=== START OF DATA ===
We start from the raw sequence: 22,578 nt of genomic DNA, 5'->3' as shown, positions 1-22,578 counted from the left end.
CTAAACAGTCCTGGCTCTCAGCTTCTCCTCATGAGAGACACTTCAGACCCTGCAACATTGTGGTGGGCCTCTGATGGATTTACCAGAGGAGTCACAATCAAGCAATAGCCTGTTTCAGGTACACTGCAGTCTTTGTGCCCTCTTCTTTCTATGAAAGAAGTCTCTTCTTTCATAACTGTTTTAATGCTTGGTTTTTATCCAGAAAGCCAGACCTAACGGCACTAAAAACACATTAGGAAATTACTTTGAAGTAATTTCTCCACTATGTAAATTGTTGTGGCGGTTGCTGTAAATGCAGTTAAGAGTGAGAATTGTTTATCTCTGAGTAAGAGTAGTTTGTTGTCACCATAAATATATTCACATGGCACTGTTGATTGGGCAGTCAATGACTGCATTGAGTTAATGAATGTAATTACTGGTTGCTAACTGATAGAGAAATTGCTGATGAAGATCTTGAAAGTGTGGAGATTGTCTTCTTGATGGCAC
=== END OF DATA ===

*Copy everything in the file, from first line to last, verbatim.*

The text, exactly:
We start from the raw sequence: 22,578 nt of genomic DNA, 5'->3' as shown, positions 1-22,578 counted from the left end.
CTAAACAGTCCTGGCTCTCAGCTTCTCCTCATGAGAGACACTTCAGACCCTGCAACATTGTGGTGGGCCTCTGATGGATTTACCAGAGGAGTCACAATCAAGCAATAGCCTGTTTCAGGTACACTGCAGTCTTTGTGCCCTCTTCTTTCTATGAAAGAAGTCTCTTCTTTCATAACTGTTTTAATGCTTGGTTTTTATCCAGAAAGCCAGACCTAACGGCACTAAAAACACATTAGGAAATTACTTTGAAGTAATTTCTCCACTATGTAAATTGTTGTGGCGGTTGCTGTAAATGCAGTTAAGAGTGAGAATTGTTTATCTCTGAGTAAGAGTAGTTTGTTGTCACCATAAATATATTCACATGGCACTGTTGATTGGGCAGTCAATGACTGCATTGAGTTAATGAATGTAATTACTGGTTGCTAACTGATAGAGAAATTGCTGATGAAGATCTTGAAAGTGTGGAGATTGTCTTCTTGATGGCAC